Faculty Outside the Classroom
Other ambassadors and I have written before about the importance of interacting with professors. Most IGM tours and open houses also come with the advice to meet your professors, and get to know them. Which is true - they’re fantastic people and the best resource when you’re struggling in a class or want to extend your knowledge.
But there’s also all the instructors that you don’t take classes with, and they’re pretty cool as well. I’ve seen a tendency over the years to go through the first couple semesters, and then stick with the instructors you connect with for the rest of the degree. Admittedly, it helps make classes more consistent and you learn what teaching style you’re getting into. But there’s no reason to wait for a class to get to know the teacher, or even limit interaction with faculty to the classroom. In IGM, many of the staff and faculty members actively engage with the labs and IGM as a whole. It’s hard to see an event, game jam, or even busy work day without an instructor at least coming by to say hello.
Through these types of interactions, I’ve gotten to know the team behind IGM much better. My ColorCoded project, which got me and my team a co-op at MAGIC Spell Studios over the summer, kept going from one of the instructors pushing us forward. We’d never taken a class with him (still haven’t, though that’s due to unfortunate scheduling), but we did work on it at a game jam he held. And then he kept poking us, asking when we were submitting, or how far we’d come. And he became a fantastic resource - we could go to him with any question about the game competition. Asking for advice on paperwork turned into asking for software help, and then we started going to him for general classwork assistance. Again, that didn’t start with a class, but because we kept returning to this instructor. In fact, we still talk to him, and now I’m one of his Teaching Assistants for Data Structures and Algorithms.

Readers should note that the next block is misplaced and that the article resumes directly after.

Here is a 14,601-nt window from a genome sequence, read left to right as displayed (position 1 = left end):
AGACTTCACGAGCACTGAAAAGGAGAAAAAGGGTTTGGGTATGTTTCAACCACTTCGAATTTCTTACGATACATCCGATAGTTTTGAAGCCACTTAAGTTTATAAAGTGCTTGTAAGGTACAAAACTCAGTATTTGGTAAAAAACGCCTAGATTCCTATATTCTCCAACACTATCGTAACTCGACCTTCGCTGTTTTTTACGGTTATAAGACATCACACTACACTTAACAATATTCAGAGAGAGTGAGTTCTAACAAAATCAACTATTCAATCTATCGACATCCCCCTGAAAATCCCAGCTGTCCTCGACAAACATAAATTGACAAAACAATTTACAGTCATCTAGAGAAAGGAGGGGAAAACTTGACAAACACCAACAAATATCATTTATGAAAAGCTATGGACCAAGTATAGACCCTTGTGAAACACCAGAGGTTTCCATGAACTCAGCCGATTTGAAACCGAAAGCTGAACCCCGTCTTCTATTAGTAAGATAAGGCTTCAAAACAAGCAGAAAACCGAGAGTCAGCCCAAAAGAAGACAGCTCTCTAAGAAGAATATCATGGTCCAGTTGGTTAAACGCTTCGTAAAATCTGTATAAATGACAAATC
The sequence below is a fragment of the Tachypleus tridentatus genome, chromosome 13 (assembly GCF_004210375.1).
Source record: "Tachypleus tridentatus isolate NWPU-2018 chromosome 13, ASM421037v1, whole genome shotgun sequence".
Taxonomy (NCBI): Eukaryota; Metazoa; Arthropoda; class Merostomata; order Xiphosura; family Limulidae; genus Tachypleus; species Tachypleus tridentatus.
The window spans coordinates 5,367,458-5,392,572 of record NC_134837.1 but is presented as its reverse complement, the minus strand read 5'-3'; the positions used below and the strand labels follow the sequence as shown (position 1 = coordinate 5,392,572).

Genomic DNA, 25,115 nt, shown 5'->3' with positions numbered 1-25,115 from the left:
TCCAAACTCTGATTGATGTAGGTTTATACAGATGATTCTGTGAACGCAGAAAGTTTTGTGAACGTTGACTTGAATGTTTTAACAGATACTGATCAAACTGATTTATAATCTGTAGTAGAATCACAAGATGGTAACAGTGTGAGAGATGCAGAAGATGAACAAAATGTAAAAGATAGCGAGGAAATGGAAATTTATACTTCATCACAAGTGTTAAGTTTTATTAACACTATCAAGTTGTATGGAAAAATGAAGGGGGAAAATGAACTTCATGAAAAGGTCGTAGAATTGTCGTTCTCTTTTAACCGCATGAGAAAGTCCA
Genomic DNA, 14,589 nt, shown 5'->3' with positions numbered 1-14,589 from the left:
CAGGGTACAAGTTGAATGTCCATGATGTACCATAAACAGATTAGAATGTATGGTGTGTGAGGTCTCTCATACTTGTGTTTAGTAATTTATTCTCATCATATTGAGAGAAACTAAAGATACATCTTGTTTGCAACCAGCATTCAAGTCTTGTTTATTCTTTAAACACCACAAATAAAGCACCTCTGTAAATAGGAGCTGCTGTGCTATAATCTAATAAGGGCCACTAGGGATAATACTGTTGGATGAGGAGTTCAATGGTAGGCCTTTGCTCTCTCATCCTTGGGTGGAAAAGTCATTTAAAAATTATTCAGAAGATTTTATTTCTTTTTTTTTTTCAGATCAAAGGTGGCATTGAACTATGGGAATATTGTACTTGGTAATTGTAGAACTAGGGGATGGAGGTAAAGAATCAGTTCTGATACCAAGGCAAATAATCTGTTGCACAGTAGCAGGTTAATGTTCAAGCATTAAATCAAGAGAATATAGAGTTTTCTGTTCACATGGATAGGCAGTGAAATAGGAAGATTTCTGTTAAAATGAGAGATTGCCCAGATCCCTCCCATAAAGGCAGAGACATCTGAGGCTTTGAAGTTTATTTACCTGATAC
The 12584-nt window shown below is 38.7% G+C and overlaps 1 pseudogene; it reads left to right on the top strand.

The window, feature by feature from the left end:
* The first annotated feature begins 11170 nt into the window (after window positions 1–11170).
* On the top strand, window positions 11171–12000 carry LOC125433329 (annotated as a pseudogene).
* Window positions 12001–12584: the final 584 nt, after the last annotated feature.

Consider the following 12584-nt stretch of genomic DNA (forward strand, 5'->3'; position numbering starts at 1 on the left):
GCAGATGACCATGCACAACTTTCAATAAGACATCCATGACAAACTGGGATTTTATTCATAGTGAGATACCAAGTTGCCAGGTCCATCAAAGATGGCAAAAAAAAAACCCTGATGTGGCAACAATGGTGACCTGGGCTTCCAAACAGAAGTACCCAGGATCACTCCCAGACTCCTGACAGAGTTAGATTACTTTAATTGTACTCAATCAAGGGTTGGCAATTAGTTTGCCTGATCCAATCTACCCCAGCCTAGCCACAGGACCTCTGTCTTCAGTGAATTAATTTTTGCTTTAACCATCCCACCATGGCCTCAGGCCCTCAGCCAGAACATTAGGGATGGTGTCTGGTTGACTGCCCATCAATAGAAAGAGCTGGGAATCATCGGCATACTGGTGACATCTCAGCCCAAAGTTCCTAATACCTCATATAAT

While I have had great chances to meet the faculty and staff through the ambassador program,and now the BS/MS program, these opportunities aren’t limited to those roles. A third-year friend of mine had a great discussion with a professor during one of the mega-game events at IGM, and then went to help write the rules and run the next game. One of the best things about the IGM team is they want the students to succeed, even if it’s not someone from their class. They are all incredible resources, whether it’s finding research projects, extracurricular activities, or just needing help on homework. I’ve been able to learn things ranging from GDC (Game Developer Conference) advice, coding tricks, and even reading recommendations from these conversations. There’s no reason to limit your resources just to instructors you’ve had a class with. Meeting other teachers and learning their areas of interest is an important part in maximizing what you get out of both the IGM and RIT experience. And as a final bonus, making new friends is always a good thing.